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Monetary Conditions Remain in Place, no Tightening on the Horizon

Analysis

The National Bank of Hungary left monetary conditions unchanged at its latest rate-setting meeting on January 26. The move was no surprise to analysts, who now think that the next few years are unlikely to bring monetary tightening, and the central bank will rather look to help the economy get back on its feet through non-conventional tools.

In line with analysts’ expectations, the Monetary Council of the National Bank of Hungary did not change conditions at its rate-setting meeting this week. The key rate thus remains at 0.6%, while the overnight deposit rate is unchanged at -0.05%, and the overnight and one-week collateralized lending rates is kept at 1.85%.

In a statement released after the meeting on Tuesday, the Monetary Council said it would stick to its current policy stance but reallocate liquidity from its collateralized lending facility to its quantitative easing program, stepping up purchase volume and standing ready to expand purchases to securities under 10 years.

“In order to use its instruments affecting longer maturities more effectively, the MNB will reallocate liquidity provided under its individual programs from the collateralized lending facility towards government securities purchases while keeping its monetary policy stance unchanged,” the council said.

“In addition, it will be ready to extend its government securities purchases to include government securities with maturities of less than 10 years, thereby ensuring continuous liquidity in the government securities market over the middle segment of the yield curve,” the council statement continued.

Flexible Approach

“The MNB will continue to apply a flexible approach to the amount of its weekly government securities purchases, increasing its direct purchases in the secondary market relative to the past,” it added. The council reiterated that the MNB will use the QE program “to the extent and for the time necessary,” in effect “maintaining a lasting presence in the market”.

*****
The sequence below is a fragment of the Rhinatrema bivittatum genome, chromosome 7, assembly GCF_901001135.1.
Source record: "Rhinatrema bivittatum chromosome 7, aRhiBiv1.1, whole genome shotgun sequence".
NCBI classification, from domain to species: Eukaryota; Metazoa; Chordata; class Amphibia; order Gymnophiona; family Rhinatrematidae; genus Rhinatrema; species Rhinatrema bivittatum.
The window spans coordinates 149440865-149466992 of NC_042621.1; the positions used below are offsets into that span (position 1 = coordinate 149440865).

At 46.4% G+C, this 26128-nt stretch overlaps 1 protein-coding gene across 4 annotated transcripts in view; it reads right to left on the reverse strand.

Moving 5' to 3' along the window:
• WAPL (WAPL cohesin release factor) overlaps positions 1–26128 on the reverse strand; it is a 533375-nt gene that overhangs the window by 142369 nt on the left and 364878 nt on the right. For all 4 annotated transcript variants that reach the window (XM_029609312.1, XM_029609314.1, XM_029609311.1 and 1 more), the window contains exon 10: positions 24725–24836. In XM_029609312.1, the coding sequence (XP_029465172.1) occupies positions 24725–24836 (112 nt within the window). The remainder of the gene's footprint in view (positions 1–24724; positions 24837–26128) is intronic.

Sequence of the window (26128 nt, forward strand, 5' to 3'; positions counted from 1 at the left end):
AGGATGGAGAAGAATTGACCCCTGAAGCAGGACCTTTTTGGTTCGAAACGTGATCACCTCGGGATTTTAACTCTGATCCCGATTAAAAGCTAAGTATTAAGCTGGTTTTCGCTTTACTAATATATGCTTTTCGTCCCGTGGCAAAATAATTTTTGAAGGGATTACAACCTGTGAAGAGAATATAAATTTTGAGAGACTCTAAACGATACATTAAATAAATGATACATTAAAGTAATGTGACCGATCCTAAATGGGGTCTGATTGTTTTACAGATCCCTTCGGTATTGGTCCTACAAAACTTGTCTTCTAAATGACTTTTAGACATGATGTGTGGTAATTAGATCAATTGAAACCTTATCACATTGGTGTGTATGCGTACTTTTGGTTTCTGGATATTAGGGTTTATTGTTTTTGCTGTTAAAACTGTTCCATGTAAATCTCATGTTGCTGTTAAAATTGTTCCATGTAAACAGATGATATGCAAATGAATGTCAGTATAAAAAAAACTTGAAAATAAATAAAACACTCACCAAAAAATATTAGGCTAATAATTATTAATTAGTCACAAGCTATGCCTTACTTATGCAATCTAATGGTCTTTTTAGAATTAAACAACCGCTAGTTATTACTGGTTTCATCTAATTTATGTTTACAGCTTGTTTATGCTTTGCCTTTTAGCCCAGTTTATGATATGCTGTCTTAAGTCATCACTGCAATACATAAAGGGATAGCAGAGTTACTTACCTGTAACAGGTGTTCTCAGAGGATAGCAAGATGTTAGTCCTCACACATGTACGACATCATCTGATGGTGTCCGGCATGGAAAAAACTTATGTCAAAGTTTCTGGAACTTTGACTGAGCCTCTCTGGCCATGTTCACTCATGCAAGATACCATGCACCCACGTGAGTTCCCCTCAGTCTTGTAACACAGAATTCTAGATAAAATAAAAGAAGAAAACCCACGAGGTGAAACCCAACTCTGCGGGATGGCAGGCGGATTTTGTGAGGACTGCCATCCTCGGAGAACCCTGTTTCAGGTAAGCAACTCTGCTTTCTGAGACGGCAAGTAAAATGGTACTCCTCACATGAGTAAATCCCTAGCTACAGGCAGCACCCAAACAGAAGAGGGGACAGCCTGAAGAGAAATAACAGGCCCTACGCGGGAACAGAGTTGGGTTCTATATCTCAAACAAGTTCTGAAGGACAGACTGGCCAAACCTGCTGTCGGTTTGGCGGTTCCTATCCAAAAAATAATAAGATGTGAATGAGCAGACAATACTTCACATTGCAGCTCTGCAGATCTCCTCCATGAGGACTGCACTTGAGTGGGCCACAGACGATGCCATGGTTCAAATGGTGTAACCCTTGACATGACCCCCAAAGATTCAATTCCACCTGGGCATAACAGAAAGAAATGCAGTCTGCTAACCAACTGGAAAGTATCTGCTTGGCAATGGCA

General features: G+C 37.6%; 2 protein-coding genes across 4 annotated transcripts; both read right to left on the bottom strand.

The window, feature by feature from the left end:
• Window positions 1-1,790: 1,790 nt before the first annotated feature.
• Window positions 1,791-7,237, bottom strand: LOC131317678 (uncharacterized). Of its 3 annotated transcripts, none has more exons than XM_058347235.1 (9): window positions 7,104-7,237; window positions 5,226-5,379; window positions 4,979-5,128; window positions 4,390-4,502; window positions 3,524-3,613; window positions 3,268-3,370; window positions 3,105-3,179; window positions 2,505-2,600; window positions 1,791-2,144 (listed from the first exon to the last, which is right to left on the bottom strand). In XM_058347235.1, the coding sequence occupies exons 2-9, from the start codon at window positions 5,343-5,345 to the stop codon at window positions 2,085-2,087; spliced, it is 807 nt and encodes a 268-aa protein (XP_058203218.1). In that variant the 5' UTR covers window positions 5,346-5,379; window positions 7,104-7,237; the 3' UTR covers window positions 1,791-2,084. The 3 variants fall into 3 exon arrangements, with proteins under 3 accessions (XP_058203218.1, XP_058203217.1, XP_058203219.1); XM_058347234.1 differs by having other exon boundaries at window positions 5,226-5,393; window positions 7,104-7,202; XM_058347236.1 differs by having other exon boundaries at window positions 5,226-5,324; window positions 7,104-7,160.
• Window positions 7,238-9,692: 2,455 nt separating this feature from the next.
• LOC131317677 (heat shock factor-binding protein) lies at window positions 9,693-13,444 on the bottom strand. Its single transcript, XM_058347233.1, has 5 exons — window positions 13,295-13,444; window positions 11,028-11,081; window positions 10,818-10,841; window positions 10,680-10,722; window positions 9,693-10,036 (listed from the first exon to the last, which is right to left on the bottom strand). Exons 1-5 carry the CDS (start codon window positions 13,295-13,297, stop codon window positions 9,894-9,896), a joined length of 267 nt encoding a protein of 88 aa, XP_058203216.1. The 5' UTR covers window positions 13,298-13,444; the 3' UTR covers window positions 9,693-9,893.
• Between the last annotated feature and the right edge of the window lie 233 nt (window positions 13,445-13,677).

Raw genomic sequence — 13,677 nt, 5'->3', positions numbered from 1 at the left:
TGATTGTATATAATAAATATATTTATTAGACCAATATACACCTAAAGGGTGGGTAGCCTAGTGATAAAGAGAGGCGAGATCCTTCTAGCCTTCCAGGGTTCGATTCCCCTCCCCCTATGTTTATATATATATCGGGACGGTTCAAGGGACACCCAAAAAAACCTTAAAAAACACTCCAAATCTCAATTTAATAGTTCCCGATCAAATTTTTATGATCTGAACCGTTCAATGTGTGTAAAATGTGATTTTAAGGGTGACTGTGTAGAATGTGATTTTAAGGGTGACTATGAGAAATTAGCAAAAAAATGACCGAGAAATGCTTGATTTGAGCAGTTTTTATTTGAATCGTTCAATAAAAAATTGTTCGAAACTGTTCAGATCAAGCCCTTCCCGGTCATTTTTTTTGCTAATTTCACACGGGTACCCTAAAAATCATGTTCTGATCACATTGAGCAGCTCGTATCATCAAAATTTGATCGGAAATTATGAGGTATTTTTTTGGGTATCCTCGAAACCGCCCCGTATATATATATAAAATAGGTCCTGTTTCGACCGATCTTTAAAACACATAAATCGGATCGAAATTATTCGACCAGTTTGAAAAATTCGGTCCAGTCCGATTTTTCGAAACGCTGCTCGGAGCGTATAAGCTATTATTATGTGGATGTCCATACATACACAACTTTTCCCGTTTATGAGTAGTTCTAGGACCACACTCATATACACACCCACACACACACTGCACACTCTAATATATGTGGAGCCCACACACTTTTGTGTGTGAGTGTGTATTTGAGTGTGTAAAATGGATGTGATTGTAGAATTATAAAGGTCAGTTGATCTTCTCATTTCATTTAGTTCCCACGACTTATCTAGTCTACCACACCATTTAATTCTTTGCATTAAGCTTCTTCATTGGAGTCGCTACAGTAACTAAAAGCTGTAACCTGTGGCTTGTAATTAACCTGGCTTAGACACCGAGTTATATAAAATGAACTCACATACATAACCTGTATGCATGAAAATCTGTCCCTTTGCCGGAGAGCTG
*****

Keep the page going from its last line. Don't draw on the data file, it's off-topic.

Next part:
Takarékbank head analyst Gergely Suppan emphasized that inflation is still at 2.7%, core inflation has not changed significantly, and he expects no major change in the coming months. According to him, inflation is likely to remain below the 3% mid-term target, with a slight and temporary increase in April due to the low base effect. He thinks that this does not justify any monetary tightening in the upcoming two to three years.

He also said that the central bank will likely once again deploy non-conventional tools to support the recovery process of the economy. Last year’s increased state bond purchases and the extension of its Bond Funding for Growth program already show its effort to do so.

Zoltán Varga, head analyst at Equilor Befektetési Zrt. also calculates with a continuing low inflation rate. An increase in inflation will only be seen if restrictions can be lifted in the second quarter and previously delayed price increases are realized, and consumer consumption picks up again. Varga thinks the annual inflation rate will remain within the central bank’s tolerance band, although slight swings might appear during the year.

Gábor Regős, head of the macroeconomics department at think tank Századvég, points out that the central bank can neither ease monetary conditions because of the current forint exchange rate and inflation tendencies, nor tighten it because of the crisis. He thinks that monetary conditions are unlikely to change even once the crisis is over, unless inflation or exchange rates justify it.

2020 Inflation

The Central Statistical Office (KSH) published inflation data for December and for the entire year of 2020 on January 14. Prices increased by 2.7% in December and by 3.3% on average in 2020 compared to the previous year. Consumer prices were 2.7% higher on average in December 2020 than a year earlier.

Significant price rises were measured over the last 12 months for alcoholic beverages and tobacco as well as food. Consumer prices increased by 0.3% on average in one month and by 3.3% on average in 2020 compared to the previous year. Core inflation jumped to 4% in December from 3.9% in November.

According to Takarékbank analysts, inflation could average 3.7% in 2021 and 3.2% in 2022. The bank has also published its revised economic forecast in which it now says that GDP could grow by 6.8% this year, at a slower rate than the 7.2% growth it predicted earlier because of the ongoing coronavirus pandemic.

Analyst Gergely Suppan said the bank is forecasting that GDP fell by 5.3% in 2020, a bigger drop than the 4.7% Takarékbank had been expecting.

Similarly to 2020, this year will bring volatile inflation data, said Orsolya Nyeste, senior macroeconomic analyst at Erste Bank. Paired with relatively high core inflation, it is likely to result in maintaining a fairly cautious monetary policy thorough the year, she added.

Numbers to Watch in the Coming Weeks

On February 4, we will find out what the yearend brought in terms of consumer consumption, when retail trade figures for December are released by the Central Statistical Office (KSH). The next day, the first estimate of December industrial output will be published by KSH.

This article was first published in the Budapest Business Journal print issue of January 29, 2021.

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